News & Views

This Organization Helps People Who’ve Left the Orthodox Jewish Community | Molly Simms

June 18. 2019 – O, The Oprah Magazine

Imagine you’d never seen The Wizard of Oz. Or gotten sunburned at the beach. Or twisted apart an Oreo and made tooth tracks in the filling. Or pawed at your tenth-grade boyfriend in the back of a Honda Civic. Imagine you’d never learned how fun it was to stay at the Y-M-C-A, or taken scissors to your jeans to make short-short cutoffs. Or shaded in the bubbles on an SAT with a freshly sharpened number 2 pencil. Imagine you’d never heard the song “Imagine.” Or driven a car. Or celebrated Thanksgiving. Or learned that dinosaurs once existed.

Read the full article here.

Faigy Roth’s Journey To Independence | Kadia Goba

February 12, 2019 – Bklyner

Faigy Roth never felt at home growing up in a conservative ultra-Orthodox Jewish community.

“I just didn’t fit in,” she said. “I knew I didn’t want the community life—I didn’t know much more. But then when [I turned] 18 or 19—when they wanted to marry me off—that’s when I realized it’s now or I’m screwed.”

Read the full article here.

Footsteps & Helping Parents Leave Ultra-Orthodox Judaism | iHeartRadio

February 10, 2019 – iHeartRadio


Recently, iHeart Radio interviewed Tsivia Finman, Interim Executive Director, about the uphill battle Footsteps members face in family court. As Tsivia says, the community galvanizes around the people who stay, leaving the person who wants out — even if it’s the primary caretaker — to fend for themselves.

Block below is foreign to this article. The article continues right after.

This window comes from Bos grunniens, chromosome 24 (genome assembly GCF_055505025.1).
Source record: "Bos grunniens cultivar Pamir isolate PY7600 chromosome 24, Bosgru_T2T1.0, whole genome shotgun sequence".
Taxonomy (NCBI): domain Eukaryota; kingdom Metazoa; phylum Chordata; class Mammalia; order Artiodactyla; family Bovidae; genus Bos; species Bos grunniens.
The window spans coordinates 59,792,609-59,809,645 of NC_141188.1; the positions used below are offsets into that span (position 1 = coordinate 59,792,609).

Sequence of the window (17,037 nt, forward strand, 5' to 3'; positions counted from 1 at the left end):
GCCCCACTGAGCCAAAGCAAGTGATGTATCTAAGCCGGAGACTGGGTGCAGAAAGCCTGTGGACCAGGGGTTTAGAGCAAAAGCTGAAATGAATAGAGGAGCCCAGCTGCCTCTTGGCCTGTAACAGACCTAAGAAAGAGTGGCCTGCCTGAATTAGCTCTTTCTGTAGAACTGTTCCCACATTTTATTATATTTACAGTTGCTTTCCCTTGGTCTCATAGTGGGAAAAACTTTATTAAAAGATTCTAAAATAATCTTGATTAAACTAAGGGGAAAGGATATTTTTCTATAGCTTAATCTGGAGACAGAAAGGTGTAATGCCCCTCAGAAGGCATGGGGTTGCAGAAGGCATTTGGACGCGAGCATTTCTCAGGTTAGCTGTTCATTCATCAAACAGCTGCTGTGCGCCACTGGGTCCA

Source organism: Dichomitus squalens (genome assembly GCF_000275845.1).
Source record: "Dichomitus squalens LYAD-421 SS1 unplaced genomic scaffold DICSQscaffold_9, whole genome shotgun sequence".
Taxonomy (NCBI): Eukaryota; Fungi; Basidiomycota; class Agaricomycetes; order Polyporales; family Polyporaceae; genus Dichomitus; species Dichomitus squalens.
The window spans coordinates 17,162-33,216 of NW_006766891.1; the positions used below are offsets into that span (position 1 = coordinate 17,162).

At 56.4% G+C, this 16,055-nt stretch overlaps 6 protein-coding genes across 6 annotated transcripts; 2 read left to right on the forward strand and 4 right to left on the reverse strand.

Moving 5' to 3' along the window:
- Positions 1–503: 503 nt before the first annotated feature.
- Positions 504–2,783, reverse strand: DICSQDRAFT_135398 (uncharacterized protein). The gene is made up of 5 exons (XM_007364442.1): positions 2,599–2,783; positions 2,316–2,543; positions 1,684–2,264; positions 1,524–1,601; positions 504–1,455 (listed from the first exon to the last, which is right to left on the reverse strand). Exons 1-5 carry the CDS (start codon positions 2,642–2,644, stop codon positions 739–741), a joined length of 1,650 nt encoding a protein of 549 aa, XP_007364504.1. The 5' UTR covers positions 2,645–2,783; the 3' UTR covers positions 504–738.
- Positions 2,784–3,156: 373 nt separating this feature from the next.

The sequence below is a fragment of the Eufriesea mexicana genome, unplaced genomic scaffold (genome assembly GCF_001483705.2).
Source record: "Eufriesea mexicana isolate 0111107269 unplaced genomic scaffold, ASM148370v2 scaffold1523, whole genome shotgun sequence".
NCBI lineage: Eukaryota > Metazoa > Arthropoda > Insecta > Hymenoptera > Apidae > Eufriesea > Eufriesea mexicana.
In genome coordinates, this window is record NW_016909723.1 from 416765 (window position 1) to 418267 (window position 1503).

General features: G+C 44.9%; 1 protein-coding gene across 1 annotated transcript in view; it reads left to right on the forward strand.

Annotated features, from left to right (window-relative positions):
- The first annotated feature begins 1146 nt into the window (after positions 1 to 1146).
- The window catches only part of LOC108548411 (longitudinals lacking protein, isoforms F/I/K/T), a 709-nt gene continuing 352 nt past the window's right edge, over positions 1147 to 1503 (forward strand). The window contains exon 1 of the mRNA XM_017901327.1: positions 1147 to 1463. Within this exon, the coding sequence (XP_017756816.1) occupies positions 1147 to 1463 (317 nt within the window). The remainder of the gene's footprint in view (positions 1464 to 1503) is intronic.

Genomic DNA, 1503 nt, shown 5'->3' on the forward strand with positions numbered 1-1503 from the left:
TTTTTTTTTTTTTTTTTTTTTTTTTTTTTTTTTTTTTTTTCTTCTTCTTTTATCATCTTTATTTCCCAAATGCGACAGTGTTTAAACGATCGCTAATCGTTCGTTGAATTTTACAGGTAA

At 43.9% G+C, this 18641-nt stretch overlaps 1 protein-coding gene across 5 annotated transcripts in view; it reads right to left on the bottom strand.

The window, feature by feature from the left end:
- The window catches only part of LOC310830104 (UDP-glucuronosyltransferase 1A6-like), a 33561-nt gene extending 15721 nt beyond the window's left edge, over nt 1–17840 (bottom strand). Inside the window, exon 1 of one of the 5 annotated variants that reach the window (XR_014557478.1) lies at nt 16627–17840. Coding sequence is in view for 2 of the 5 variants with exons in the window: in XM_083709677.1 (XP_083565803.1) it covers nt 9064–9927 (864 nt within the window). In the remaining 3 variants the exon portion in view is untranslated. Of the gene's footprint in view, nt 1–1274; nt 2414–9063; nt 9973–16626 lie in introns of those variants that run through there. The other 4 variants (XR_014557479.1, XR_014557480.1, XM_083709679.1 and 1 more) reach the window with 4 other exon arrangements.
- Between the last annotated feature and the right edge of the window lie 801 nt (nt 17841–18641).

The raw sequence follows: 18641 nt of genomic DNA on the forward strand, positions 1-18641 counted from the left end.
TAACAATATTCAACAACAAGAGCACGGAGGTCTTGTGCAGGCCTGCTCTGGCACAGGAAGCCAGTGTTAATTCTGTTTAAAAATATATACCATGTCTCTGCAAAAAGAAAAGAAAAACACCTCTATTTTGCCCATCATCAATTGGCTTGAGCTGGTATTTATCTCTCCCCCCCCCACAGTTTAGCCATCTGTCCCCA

Listen to the full interview above or here.

They Were Sexually Abused Long Ago as Children. Now They Can Sue in N.Y. | Vivian Wang

January 28, 2019 – The New York Times

For more than a decade, victims of childhood sexual abuse in New York have asked lawmakers here for the chance to seek justice — only to be blocked by powerful interests including insurance companies, private schools and leaders from the Roman Catholic Church and Orthodox Jewish communities.

But in November, Democrats won control of the Senate. And on Monday, both the Senate and Assembly overwhelmingly approved the Child Victims Act, ending a bitter, protracted battle with some of the most powerful groups in the state. Gov. Andrew M. Cuomo has promised to sign the bill into law.

Under the new law, prosecutors could bring criminal charges until a victim turned 28 [extending the period from age 23] and victims could sue until age 55. The bill would also create a one-year “look-back window,” during which old claims that had already passed the statute of limitations could be revived.

Read the full article here.

Inside the hidden world of Britain’s Hasidic ultra-Orthodox Jews | Trystan Young and Alice Porter

January 14, 2019 – BBC News


Would you be able to leave everything you have ever known behind in order to follow your dreams?

That was the choice Izzy Posen, a Hasidic ultra-Orthodox Jew faced when he decided to leave his isolated religious community.

He told BBC World Service how his life has been transformed since breaking free.

Video produced by Trystan Young and Alice Porter.

Watch the video here.

Do Children Get a Subpar Education in Yeshivas? New York Says It Will Finally Find Out | Eliza Shapiro

December 3, 2018 – The New York Times

In parts of New York City, there are students who can barely read and write in English and have not been taught that dinosaurs once roamed Earth or that the Civil War occurred.

That is the claim made by a group of graduates from ultra-Orthodox Jewish private schools called yeshivas, and they say that startling situation has been commonplace for decades.

Over three years ago, Mayor Bill de Blasio’s administration opened an investigation into a lack of secular education at yeshivas that serve about 57,000 students in the city, but the probe essentially stalled almost as soon as it began. The reason, advocates say, is the city’s politicians, including the mayor, are fearful of angering the Orthodox Jewish community that represents a crucial voting bloc in major elections.

“There’s no time to waste,” said Naftuli Moster, the founder of Young Advocates for Fair Education, which pushes for more secular instruction in yeshivas. “New York City has already been dragging its feet for three years.”

Read the full article here.